Commission of Regulars
COMMISSION OF REGULARS
A French royal commission created in 1766 to regulate religious orders with solemn vows. Five archbishops and five lay councilors of state were members of the Commission, which lasted until 1780, when it was replaced by the Commission of Unions. This in turn was replaced in 1784 by the Bureau of Regulars, attached to the chancery until its abolition in 1790. To discover the condition of the orders, the Commission gathered an enormous amount of information from religious and their superiors, and from the hierarchy. Replies to its detailed questionnaires convinced the Commission of the decadent state of religious orders. Religious complained that superiors abused their authority and misappropriated community goods; superiors decried the disobedience of their subjects; and the bishops objected to the exemptions and wealth of the religious houses. In 1768 a regal act fixed the minimum age for religious profession at 21 years for men and 18 for women. Also it decreed that a religious house outside of a congregation must have at least 15 in its community, and in a house under a general chapter, at least nine. No order was permitted to have more than one house in a town. Exemption was practically ended in 1773. The Commission insisted that general chapters meet and revise constitutions in a more democratic sense. Mendicant orders, however, whose headquarters were in Rome, attempted to thwart this design. The Commission obliged orders to reestablish conventual life by suppressing some houses and uniting members in other houses. Several orders were suppressed because they were considered incapable or reconstituting conventual life.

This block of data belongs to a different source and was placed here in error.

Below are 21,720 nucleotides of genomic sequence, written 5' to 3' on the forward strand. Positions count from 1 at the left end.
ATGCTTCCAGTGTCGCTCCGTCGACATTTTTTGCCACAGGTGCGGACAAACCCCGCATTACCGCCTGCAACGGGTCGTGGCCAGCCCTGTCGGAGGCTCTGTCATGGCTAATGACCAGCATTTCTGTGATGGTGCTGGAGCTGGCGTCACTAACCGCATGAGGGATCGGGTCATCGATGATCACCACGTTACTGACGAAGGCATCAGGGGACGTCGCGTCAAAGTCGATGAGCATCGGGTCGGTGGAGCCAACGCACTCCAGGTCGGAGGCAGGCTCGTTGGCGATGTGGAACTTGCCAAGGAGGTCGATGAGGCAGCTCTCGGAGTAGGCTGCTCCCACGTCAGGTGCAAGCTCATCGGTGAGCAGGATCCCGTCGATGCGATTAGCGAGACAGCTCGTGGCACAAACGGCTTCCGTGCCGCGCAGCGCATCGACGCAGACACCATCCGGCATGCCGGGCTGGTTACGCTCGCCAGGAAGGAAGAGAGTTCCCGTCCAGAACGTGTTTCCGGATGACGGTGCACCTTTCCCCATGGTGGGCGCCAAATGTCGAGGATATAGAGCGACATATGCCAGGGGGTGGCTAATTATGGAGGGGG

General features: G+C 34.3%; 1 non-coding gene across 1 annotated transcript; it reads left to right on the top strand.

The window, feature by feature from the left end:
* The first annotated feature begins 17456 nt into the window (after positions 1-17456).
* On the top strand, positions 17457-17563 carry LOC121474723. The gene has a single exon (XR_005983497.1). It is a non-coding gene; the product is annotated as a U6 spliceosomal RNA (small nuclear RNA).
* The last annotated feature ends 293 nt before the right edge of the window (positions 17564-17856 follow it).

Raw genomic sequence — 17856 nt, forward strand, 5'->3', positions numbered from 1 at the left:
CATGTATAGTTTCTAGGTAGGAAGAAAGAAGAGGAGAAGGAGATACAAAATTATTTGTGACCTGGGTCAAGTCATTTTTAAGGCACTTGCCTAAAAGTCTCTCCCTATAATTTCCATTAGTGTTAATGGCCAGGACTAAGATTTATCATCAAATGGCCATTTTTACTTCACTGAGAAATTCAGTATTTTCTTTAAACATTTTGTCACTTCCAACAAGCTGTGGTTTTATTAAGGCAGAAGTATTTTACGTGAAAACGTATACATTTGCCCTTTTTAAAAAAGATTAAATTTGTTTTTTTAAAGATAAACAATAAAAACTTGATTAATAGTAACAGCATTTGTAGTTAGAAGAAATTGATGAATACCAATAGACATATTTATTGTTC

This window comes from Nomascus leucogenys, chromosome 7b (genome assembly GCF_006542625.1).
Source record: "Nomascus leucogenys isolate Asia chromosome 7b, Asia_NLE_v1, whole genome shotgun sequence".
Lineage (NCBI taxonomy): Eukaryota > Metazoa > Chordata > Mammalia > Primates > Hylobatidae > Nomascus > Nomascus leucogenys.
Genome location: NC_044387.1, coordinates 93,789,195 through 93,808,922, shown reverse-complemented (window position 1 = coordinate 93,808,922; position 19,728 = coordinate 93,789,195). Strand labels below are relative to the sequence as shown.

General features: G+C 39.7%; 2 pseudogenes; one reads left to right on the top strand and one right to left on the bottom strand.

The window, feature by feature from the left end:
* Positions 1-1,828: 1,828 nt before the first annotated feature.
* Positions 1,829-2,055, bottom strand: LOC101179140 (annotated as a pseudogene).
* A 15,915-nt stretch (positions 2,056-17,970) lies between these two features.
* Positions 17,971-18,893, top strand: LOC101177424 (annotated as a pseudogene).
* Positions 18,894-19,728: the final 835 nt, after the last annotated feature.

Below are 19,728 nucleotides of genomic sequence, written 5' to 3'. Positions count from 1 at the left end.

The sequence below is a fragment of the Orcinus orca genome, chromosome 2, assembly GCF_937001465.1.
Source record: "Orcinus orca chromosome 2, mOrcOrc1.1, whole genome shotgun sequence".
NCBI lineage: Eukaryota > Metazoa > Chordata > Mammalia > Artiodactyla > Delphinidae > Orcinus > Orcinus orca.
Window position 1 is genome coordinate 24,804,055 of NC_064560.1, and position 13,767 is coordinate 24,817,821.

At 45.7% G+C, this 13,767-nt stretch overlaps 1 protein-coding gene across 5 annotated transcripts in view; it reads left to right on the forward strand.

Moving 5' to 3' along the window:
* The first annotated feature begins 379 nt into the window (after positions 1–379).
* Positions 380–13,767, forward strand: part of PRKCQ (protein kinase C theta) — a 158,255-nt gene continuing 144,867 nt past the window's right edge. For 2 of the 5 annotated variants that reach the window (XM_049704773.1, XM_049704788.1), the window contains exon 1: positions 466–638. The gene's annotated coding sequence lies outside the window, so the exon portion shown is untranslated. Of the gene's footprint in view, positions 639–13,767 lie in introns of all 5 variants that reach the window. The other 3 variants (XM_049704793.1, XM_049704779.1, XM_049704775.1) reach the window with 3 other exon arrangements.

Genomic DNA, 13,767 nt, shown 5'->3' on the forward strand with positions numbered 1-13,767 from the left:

Parlement, especially the Parlement of Paris, exercised control over the Commission's activity. After the fall of the Duke of Choiseul in 1770, the Parlements became hostile. Rome felt obliged to tolerate the Commission and recognized the legality of its changing of constitutions and suppressions of orders. The papal nuncio to Paris was unable to obtain any substantial concessions from the Commission, however, despite his constant efforts.
Archbishop Étienne lomÉnie de brienne, rapporteur of the Commission and an instrument of Choiseul, was the prime mover in its activities. The 111 volumes extant in the Collection de Brienne in the National Archives are adequate proof of his industry. Accusations that he aimed at the total ruin of the orders are unjust. In good faith Loménie believed that constitutional reform and renewed social utility would suffice to revivify monastic life. As an organ of the ancien régime the Commission of Regulars was animated by a spirit of enlightened despotism and accomplished unwittingly a task whose tendency was revolutionary. The French Revolution, in a different spirit, completed the suppression of religious life.
Bibliography: s. lemaire, La Commission des réguliers, 1766–80 (Paris 1926). p. chevallier, Loménie de Brienne et l'ordre monastique, 1766–89 (Paris 1959– ).